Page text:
Length of stay as an outcome in an era of managed care: An empirical study

Michael Shwartz*, Kevin P. Mulvey, Donna Woods, Patrick Brannigan, Alonzo Plough

*Corresponding author for this work

Research output: Contribution to journalArticlepeer-review

32 Scopus citations


Longer length of stay (LOS) in substance abuse treatment, a standard measure of treatment success, conflicts with pressures from managed care. To maintain LOS as an outcome, we identified, for four modalities, LOS categories such that program completion rates were relatively constant within category and differed among categories. We validated the cutoffs by showing that future utilization over a 2-year period by clients differed by category. Clients in the long-LOS category used the system in a way consistent with more successful treatment. Thus, rather than using increase in LOS as an outcome, one can use increase in the percentage of clients reaching the long- LOS category. Categories were developed and utilization analyzed for discharges from publicly funded Boston treatment programs between 1/92 and 12/94 from the following modalities: short-term residential (5,462 discharges), long-term residential (5,086 discharges), outpatient (13,656 discharges), and detox (19,965 discharges).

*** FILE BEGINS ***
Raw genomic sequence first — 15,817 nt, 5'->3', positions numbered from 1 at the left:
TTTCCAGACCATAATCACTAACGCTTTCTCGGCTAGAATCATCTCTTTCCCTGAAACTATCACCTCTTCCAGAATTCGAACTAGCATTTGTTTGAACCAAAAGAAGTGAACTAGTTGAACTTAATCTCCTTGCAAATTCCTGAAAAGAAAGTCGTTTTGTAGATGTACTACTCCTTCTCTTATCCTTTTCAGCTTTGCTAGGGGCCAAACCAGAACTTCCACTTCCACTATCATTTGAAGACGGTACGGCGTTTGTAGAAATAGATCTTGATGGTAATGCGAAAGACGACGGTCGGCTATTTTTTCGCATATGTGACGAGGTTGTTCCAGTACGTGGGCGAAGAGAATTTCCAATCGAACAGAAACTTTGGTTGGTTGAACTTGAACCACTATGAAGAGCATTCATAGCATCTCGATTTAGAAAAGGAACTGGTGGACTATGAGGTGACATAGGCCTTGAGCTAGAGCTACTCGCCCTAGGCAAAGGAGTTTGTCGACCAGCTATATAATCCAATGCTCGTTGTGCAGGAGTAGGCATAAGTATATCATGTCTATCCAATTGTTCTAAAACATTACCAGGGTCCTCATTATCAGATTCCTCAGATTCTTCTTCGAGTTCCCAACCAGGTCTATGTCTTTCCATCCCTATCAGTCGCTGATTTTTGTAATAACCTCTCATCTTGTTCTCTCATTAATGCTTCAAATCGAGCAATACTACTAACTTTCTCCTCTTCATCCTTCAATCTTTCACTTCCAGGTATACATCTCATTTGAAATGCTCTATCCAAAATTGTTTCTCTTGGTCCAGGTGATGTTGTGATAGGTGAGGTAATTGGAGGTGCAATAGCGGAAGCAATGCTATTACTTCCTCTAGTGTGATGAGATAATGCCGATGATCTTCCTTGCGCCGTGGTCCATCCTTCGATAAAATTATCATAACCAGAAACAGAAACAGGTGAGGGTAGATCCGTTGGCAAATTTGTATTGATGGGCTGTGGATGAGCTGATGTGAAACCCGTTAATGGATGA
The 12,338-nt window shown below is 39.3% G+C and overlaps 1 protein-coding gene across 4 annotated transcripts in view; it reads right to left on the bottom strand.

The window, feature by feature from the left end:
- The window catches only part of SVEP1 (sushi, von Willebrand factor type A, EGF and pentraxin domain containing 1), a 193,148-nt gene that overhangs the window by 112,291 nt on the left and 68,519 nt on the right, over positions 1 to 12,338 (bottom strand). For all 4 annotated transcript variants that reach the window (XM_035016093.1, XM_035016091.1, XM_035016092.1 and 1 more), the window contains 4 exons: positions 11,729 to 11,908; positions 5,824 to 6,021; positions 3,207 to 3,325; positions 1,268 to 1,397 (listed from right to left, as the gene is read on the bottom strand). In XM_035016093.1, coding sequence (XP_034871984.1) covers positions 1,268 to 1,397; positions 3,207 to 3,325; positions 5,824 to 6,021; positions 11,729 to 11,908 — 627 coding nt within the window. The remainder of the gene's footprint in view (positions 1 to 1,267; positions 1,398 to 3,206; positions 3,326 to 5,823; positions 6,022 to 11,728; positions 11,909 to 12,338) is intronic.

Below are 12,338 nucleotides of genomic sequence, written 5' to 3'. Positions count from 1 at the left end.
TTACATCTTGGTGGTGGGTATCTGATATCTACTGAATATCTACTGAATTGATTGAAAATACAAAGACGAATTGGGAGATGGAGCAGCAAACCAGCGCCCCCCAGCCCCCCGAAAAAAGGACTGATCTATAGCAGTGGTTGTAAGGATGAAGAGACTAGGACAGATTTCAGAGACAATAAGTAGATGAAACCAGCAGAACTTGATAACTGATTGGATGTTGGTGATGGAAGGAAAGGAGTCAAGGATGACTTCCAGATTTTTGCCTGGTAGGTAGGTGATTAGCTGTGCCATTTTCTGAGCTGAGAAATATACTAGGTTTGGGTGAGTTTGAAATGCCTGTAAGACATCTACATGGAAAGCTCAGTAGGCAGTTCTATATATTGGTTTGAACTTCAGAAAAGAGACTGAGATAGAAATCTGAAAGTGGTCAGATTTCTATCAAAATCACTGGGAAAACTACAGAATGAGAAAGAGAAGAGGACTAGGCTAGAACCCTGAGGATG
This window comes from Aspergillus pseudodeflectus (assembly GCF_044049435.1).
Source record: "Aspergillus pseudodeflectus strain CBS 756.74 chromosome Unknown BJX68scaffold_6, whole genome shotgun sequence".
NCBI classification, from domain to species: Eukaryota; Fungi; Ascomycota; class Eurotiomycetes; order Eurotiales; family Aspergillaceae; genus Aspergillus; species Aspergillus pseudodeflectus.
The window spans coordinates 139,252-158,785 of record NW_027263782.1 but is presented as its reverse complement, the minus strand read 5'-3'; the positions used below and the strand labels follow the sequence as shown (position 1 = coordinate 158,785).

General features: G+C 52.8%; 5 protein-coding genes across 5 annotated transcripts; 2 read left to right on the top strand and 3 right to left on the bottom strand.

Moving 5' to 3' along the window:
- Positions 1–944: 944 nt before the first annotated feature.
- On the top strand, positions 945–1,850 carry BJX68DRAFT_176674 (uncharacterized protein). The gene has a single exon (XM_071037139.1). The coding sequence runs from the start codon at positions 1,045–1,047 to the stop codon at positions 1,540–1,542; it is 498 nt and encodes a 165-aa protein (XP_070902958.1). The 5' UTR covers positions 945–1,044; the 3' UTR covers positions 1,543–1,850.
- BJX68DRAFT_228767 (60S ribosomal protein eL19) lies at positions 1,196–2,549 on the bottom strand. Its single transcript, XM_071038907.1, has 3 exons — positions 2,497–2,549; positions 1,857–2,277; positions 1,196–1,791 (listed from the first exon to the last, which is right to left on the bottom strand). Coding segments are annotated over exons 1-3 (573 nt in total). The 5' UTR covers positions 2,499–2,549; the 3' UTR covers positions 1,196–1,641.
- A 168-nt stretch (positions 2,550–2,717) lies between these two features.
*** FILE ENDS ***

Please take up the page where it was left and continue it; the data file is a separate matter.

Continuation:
Original languageEnglish (US)
Pages (from-to)11-18
Number of pages8
JournalJournal of Substance Abuse Treatment
Issue number1
StatePublished - Jan 1997


  • Length of stay
  • Managed care
  • Substance abuse treatment outcomes

ASJC Scopus subject areas

  • Psychiatry and Mental health
  • Clinical Psychology
  • Phychiatric Mental Health
  • Medicine (miscellaneous)


Dive into the research topics of 'Length of stay as an outcome in an era of managed care: An empirical study'. Together they form a unique fingerprint.

Cite this